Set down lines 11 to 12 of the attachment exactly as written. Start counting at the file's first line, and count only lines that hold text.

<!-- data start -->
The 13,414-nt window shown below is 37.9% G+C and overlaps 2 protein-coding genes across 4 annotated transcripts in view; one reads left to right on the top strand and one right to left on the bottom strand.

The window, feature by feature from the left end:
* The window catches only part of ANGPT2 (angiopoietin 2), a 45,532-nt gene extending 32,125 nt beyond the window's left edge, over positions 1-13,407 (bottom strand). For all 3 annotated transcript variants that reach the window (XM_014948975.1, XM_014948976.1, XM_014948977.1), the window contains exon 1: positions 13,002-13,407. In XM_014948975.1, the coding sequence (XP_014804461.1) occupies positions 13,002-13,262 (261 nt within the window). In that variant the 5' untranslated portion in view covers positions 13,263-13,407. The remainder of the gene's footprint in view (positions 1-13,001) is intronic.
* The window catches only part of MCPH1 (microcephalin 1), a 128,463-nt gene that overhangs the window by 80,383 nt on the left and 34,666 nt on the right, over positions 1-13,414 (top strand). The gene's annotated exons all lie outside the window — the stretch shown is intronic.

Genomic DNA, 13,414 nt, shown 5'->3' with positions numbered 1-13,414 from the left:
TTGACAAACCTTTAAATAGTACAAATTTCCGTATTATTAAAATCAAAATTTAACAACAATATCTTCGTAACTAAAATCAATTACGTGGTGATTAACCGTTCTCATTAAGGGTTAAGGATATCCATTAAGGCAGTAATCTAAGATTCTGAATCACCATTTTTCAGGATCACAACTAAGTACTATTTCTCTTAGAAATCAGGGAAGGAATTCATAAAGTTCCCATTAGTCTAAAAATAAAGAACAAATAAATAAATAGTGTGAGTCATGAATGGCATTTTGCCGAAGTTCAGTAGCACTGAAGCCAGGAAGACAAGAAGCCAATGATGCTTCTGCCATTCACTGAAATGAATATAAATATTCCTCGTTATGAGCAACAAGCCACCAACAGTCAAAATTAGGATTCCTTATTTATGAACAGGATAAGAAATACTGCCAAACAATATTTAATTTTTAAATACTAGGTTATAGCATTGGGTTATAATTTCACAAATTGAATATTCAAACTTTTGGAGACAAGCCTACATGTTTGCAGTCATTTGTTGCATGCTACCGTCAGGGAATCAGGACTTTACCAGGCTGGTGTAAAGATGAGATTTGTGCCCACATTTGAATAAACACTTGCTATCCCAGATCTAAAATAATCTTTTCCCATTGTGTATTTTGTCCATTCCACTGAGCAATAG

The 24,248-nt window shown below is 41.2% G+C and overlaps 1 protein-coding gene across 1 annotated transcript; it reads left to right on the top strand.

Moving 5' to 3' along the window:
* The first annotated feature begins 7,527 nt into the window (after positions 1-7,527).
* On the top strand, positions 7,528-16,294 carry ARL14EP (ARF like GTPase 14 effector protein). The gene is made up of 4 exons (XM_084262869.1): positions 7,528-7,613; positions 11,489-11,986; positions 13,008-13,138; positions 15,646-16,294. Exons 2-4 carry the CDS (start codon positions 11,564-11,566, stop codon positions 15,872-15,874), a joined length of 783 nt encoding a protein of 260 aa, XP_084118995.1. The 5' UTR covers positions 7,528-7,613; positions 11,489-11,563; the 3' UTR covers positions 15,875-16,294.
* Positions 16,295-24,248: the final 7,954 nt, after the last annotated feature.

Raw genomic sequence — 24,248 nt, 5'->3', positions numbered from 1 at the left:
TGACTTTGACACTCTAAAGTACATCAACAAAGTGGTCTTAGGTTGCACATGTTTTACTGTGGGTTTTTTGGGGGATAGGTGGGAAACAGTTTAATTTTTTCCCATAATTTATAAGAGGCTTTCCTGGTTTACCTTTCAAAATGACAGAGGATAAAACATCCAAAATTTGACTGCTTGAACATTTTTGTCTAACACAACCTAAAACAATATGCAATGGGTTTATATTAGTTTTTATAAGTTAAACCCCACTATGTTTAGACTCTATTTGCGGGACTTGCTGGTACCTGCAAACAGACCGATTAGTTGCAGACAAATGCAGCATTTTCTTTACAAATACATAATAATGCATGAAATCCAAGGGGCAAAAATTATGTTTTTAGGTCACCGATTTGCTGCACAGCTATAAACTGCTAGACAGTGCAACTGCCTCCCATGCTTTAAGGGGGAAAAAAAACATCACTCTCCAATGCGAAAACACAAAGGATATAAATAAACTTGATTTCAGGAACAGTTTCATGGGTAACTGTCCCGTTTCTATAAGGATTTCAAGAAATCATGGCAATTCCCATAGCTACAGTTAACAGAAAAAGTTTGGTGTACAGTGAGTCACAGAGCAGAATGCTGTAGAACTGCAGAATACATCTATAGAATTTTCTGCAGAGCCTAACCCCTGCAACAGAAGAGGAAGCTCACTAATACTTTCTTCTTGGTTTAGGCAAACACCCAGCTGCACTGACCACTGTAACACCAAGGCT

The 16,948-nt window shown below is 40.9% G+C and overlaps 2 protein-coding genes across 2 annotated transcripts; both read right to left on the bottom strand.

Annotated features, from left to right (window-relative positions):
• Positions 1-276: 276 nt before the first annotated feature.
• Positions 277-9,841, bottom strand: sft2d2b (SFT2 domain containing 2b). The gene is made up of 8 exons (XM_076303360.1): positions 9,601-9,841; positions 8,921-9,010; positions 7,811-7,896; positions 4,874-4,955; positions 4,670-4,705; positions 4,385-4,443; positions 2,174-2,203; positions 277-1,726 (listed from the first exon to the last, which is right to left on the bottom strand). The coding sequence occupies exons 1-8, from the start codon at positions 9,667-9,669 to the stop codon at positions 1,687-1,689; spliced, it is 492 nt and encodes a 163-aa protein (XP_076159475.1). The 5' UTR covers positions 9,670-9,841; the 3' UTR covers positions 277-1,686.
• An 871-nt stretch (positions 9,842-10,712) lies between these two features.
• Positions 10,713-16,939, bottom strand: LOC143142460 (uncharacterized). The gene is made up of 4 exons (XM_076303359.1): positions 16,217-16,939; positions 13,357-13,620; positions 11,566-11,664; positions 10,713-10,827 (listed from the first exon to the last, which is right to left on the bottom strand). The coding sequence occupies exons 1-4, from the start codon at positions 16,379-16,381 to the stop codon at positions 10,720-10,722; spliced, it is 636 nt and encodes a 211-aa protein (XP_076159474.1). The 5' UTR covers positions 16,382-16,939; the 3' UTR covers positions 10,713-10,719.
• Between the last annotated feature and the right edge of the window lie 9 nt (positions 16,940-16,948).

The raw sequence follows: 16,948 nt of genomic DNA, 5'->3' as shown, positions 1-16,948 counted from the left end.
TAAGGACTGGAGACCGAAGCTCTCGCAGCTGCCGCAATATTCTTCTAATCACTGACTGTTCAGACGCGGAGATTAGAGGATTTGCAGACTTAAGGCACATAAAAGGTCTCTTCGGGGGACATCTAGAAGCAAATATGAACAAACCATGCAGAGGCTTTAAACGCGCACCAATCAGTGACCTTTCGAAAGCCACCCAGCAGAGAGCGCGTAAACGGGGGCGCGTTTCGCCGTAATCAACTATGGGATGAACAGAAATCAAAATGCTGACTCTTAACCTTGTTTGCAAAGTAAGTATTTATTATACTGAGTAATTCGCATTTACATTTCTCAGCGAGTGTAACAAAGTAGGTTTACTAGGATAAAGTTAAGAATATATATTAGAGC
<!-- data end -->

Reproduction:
* Positions 16,295-24,248: the final 7,954 nt, after the last annotated feature.

Raw genomic sequence — 24,248 nt, 5'->3', positions numbered from 1 at the left: